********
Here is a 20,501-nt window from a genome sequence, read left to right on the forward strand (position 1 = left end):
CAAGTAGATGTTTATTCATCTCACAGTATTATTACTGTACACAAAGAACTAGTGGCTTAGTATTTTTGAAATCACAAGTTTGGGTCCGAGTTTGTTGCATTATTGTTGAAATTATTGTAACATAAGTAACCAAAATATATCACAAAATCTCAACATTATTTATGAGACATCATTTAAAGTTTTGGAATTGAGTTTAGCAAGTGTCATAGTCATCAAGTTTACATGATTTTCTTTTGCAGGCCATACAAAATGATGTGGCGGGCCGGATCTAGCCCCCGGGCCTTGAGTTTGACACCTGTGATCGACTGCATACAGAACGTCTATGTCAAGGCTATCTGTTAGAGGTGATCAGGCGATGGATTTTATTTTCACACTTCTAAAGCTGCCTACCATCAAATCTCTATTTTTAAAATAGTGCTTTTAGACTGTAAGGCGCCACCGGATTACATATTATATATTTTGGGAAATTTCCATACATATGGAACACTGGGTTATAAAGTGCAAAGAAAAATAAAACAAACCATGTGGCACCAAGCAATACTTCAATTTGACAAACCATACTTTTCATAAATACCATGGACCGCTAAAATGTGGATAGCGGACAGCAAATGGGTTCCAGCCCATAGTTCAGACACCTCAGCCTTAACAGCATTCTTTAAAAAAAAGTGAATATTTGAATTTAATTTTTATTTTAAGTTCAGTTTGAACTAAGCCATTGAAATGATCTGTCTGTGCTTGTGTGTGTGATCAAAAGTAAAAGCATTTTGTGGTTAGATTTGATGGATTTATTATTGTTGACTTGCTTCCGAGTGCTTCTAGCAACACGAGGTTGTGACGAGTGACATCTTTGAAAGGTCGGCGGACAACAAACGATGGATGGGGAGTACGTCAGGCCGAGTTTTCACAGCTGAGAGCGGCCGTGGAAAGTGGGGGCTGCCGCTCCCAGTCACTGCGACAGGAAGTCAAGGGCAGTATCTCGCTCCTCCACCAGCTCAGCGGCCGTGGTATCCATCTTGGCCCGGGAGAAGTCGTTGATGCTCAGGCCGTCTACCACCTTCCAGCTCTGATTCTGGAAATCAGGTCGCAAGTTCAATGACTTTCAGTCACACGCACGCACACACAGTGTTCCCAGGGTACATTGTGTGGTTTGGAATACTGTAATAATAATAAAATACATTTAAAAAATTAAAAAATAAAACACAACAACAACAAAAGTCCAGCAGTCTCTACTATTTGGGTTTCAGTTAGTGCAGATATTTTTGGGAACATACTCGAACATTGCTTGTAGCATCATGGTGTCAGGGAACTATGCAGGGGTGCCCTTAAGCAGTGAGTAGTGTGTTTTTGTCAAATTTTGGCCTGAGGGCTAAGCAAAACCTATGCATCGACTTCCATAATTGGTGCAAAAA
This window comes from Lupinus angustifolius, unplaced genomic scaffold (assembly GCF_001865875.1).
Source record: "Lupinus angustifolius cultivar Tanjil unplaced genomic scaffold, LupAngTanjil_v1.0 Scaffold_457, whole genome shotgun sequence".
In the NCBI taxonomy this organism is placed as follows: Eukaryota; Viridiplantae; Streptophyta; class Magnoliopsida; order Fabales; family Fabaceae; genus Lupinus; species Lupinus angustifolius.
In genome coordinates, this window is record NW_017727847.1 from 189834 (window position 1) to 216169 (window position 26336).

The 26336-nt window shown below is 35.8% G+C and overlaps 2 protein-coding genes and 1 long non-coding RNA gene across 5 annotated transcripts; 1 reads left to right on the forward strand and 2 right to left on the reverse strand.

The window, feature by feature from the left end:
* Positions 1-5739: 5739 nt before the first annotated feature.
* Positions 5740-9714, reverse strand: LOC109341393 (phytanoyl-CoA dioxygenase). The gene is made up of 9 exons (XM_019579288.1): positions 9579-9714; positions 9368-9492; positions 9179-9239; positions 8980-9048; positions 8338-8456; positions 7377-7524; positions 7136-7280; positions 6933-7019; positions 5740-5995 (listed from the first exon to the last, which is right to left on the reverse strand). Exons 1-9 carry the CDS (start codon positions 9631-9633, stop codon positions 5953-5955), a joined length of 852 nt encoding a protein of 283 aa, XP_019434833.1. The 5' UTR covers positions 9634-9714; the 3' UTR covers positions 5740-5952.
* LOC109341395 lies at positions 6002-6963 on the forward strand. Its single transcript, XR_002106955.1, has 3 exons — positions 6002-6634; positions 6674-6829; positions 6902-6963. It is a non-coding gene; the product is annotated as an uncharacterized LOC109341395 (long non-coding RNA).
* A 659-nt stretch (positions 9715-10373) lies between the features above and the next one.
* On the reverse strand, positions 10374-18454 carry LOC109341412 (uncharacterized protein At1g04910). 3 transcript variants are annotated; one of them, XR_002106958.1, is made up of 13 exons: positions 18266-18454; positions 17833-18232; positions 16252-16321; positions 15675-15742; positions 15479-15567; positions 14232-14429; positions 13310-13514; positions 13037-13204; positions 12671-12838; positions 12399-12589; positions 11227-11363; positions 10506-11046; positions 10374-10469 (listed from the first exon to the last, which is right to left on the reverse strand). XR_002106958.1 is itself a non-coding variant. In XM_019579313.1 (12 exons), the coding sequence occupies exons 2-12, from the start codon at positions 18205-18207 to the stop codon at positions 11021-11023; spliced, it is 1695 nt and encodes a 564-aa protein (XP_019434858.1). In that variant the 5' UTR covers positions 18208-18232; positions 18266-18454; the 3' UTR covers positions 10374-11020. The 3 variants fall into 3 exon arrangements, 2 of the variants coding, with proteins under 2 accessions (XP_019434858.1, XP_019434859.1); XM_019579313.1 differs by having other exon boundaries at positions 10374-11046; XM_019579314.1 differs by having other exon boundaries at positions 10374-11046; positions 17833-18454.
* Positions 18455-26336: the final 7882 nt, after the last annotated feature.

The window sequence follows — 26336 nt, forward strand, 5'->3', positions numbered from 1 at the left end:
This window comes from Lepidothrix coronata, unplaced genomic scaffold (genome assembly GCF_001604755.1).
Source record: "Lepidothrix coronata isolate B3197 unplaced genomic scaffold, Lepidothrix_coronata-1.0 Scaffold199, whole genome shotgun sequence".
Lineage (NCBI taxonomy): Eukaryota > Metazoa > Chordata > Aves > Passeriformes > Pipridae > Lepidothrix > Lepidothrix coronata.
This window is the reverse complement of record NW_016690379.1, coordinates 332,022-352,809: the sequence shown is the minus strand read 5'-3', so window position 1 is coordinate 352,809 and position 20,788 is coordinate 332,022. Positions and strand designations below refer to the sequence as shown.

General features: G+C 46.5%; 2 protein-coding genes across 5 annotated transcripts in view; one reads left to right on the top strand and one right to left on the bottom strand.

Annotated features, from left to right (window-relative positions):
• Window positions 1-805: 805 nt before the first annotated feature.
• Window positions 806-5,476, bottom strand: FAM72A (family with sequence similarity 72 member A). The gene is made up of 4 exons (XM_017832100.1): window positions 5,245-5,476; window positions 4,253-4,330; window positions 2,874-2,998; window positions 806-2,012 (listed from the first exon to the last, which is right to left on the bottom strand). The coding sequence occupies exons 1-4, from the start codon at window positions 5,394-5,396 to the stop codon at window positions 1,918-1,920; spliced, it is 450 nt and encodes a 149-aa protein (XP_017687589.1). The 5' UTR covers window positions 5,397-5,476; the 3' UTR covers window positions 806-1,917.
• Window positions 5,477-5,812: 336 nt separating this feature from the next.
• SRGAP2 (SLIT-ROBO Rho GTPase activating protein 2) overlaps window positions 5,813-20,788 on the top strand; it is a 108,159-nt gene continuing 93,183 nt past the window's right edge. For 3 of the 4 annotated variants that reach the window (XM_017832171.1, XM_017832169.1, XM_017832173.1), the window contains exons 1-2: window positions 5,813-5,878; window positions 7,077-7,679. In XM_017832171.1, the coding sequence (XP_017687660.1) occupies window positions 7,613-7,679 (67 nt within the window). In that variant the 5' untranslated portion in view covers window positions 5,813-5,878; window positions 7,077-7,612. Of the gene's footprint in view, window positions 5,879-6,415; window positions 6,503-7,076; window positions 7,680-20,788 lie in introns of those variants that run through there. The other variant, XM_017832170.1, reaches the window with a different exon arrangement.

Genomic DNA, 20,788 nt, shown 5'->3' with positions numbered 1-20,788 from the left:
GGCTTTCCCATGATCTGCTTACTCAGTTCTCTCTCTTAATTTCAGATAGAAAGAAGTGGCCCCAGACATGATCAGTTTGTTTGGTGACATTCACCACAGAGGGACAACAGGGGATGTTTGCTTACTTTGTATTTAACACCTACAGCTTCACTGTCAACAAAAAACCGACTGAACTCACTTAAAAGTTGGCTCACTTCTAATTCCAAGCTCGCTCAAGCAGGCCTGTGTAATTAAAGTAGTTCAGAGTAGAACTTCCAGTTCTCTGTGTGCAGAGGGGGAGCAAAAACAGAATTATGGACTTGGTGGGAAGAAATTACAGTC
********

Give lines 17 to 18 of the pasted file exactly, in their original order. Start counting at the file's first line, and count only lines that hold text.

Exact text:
Source record: "Lepidothrix coronata isolate B3197 unplaced genomic scaffold, Lepidothrix_coronata-1.0 Scaffold199, whole genome shotgun sequence".
Lineage (NCBI taxonomy): Eukaryota > Metazoa > Chordata > Aves > Passeriformes > Pipridae > Lepidothrix > Lepidothrix coronata.